Electronic Orders, Education Boost Requests for Ethics Consults
For a busy clinician managing multiple tasks at once, it might be easier to request an ethics consult electronically than making a phone call. “As an ethics consultation service, we have thought carefully over the past several years about ways to improve access to ethics consultation services for all stakeholders,” says Danielle Novetsky Friedman, MD, MS, a member of the ethics consultation service and associate attending in the pediatric long-term follow-up program at Memorial Sloan Kettering Cancer Center in New York City.
Friedman and colleagues recently implemented an electronic ethics consultation order as an easy, time-saving option. Post-implementation, “we found there was a significant increase in consultation requests placed for patients, in both the inpatient and the outpatient setting,” according to Friedman. In the 17 months before the electronic order was implemented, 108 consults were requested vs. 165 in the 17 months after implementation.1
The previous process started with a phone call, which remains an option for those who prefer this route. The person requesting an ethics consultation called a central number to give basic information regarding the reason for the request and patient demographics. The ethics program coordinator used this information to complete an intake form. The form listed the name and contact information of the requestor, the patient’s clinical background, the ethical issue to be addressed, and the names of other clinicians and support staff involved in the patient’s care. The on-call member of the ethics consultation service contacted the requestor with additional questions before proceeding with the consultation.
Ethicists were concerned that for some clinicians, taking the time to call someone might be a deterrent. “We hypothesized that it would feel less onerous for staff to place an electronic order for ethics consultation, which is in line with existing workflows for other types of consultation within the hospital,” Friedman explains.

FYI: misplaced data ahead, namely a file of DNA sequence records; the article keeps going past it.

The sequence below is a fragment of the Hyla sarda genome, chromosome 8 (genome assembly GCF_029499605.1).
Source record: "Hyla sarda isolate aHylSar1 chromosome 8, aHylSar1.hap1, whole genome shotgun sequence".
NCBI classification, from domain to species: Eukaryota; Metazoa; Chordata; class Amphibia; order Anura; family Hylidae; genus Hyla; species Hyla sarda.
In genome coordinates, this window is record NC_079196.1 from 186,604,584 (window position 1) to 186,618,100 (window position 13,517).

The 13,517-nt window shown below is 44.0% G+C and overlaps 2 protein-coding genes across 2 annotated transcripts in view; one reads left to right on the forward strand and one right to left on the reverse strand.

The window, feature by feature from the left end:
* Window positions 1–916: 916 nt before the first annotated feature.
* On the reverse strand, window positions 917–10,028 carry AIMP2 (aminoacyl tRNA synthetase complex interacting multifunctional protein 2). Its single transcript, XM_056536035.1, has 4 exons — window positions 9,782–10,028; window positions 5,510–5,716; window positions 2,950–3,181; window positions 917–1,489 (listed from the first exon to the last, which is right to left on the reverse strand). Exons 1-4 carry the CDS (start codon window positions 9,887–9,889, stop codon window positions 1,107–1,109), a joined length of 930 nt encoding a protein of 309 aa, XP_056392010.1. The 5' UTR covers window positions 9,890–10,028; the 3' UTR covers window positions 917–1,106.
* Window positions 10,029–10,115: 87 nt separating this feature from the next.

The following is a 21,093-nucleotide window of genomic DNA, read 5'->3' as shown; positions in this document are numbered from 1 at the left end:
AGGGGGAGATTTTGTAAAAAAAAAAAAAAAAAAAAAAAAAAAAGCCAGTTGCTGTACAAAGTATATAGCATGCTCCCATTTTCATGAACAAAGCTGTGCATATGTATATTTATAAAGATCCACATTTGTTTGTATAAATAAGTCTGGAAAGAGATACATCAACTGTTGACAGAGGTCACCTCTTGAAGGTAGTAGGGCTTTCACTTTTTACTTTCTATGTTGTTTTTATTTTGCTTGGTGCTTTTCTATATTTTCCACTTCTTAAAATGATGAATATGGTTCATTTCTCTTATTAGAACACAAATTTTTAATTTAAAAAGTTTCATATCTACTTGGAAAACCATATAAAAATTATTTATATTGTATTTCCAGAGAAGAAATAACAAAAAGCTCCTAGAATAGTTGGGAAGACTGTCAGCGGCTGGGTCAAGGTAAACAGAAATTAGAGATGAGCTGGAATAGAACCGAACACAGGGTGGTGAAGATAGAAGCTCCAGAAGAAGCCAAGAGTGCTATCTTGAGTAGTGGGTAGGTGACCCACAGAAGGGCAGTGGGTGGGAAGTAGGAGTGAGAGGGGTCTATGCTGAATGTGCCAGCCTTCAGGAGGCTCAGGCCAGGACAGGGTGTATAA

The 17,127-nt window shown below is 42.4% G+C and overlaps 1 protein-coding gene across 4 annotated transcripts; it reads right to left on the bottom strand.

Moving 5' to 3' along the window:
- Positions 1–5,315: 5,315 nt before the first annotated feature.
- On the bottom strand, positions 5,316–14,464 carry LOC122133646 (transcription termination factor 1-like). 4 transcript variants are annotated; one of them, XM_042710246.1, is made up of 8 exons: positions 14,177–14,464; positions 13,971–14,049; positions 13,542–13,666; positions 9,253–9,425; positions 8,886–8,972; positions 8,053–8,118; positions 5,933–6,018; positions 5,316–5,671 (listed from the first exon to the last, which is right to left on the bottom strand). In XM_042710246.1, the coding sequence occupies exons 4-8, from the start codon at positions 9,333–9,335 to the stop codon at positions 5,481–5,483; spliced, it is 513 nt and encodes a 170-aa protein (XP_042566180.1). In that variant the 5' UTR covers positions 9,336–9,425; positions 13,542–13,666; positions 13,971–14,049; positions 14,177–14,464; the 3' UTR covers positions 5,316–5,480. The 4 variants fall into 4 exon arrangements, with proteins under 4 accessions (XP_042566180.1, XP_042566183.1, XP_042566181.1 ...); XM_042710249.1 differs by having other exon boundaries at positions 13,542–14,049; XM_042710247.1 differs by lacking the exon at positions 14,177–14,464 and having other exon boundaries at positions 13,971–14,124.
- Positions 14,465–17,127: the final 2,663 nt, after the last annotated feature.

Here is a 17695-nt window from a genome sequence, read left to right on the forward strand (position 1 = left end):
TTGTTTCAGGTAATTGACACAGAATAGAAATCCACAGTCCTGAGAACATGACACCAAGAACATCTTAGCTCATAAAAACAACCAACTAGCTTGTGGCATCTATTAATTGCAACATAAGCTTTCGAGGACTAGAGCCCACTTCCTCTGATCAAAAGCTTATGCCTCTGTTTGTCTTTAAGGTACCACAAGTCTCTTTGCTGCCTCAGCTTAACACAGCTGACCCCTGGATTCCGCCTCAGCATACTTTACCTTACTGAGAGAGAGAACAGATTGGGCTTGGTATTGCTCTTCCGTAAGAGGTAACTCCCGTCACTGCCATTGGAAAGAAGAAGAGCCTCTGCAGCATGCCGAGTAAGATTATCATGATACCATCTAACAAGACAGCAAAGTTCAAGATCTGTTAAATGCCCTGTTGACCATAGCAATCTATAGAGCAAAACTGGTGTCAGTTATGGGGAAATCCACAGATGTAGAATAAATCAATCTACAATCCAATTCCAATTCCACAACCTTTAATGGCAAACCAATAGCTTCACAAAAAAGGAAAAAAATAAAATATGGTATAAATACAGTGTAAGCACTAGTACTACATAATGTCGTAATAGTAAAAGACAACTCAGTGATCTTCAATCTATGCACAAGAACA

The electronic order includes a drop-down list of reasons for requesting the ethics consult (e.g., informed refusal or surrogate decision-making). If requestors want, they can write the reason for the request in an open-text field. “The electronic order is more seamlessly incorporated into the providers’ days, rather than having to making a phone call,” according to Priya Marathe, MD, another of the study’s authors and a pediatric survivorship fellow at Memorial Sloan Kettering Cancer Center.
Most other consults are obtained via electronic orders. “This is similar to what clinicians are used to,” Marathe adds.
Before the new electronic orders went live, ethicists learned about the new method of requesting consults. “There was an educational effort throughout the hospital, so that might be a separate reason the number of consults increased,” Marathe suggests.
Notably, there was no increase in ethics consultation requests from non-medical providers (i.e., representatives, social workers, care coordinators, or patients/families). “This highlights the need to continue to design novel initiatives to improve access to the ethics consultation services for non-medical stakeholders,” Friedman asserts.
The electronic order is an important way to streamline ethics consultation requests. “But additional, broader efforts will be needed in the future,” Friedman says.
Ethicists have expanded educational outreach to non-clinical providers, and also have enabled a feature within the patient portal so patients and families can request ethics consultations. Since non-medical staff cannot request most medical consults, some still might be unaware they can request an ethics consult. “The educational effort was meant to fix that problem. But we may not have quite gotten there yet,” Marathe says.
1. Marathe PH, Zhang H, Blackler L, et al. Ethics consultation requests after implementation of an electronic health record order. JCO Oncol Pract 2022 Jun 24;OP2200174. doi: 10.1200/OP.22.00174. [Online ahead of print].
The electronic order is an important way to streamline ethics consultation requests, but additional, broader efforts will be needed.
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